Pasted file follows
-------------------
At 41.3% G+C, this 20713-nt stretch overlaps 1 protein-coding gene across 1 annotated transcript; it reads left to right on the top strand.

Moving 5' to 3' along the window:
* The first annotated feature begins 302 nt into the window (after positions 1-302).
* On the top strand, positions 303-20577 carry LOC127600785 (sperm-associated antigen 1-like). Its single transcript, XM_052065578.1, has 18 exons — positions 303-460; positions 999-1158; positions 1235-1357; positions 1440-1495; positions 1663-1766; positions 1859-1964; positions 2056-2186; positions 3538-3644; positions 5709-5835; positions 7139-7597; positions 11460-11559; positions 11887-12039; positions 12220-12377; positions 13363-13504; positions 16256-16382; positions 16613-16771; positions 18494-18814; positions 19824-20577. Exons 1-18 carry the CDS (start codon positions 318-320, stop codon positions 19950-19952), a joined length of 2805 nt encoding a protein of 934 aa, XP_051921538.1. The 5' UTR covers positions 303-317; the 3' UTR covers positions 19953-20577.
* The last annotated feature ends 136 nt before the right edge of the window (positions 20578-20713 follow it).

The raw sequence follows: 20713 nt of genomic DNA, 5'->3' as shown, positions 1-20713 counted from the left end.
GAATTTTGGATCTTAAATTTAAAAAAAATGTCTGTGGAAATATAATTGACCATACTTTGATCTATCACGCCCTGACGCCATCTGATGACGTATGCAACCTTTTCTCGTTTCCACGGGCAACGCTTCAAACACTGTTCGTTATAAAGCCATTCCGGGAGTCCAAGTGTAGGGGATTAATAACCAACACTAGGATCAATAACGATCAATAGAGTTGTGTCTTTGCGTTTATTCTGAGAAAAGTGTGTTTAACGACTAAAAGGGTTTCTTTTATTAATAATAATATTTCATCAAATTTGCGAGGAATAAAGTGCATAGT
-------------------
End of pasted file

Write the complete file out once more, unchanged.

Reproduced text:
At 41.3% G+C, this 20713-nt stretch overlaps 1 protein-coding gene across 1 annotated transcript; it reads left to right on the top strand.

Moving 5' to 3' along the window:
* The first annotated feature begins 302 nt into the window (after positions 1-302).
* On the top strand, positions 303-20577 carry LOC127600785 (sperm-associated antigen 1-like). Its single transcript, XM_052065578.1, has 18 exons — positions 303-460; positions 999-1158; positions 1235-1357; positions 1440-1495; positions 1663-1766; positions 1859-1964; positions 2056-2186; positions 3538-3644; positions 5709-5835; positions 7139-7597; positions 11460-11559; positions 11887-12039; positions 12220-12377; positions 13363-13504; positions 16256-16382; positions 16613-16771; positions 18494-18814; positions 19824-20577. Exons 1-18 carry the CDS (start codon positions 318-320, stop codon positions 19950-19952), a joined length of 2805 nt encoding a protein of 934 aa, XP_051921538.1. The 5' UTR covers positions 303-317; the 3' UTR covers positions 19953-20577.
* The last annotated feature ends 136 nt before the right edge of the window (positions 20578-20713 follow it).

The raw sequence follows: 20713 nt of genomic DNA, 5'->3' as shown, positions 1-20713 counted from the left end.
GAATTTTGGATCTTAAATTTAAAAAAAATGTCTGTGGAAATATAATTGACCATACTTTGATCTATCACGCCCTGACGCCATCTGATGACGTATGCAACCTTTTCTCGTTTCCACGGGCAACGCTTCAAACACTGTTCGTTATAAAGCCATTCCGGGAGTCCAAGTGTAGGGGATTAATAACCAACACTAGGATCAATAACGATCAATAGAGTTGTGTCTTTGCGTTTATTCTGAGAAAAGTGTGTTTAACGACTAAAAGGGTTTCTTTTATTAATAATAATATTTCATCAAATTTGCGAGGAATAAAGTGCATAGT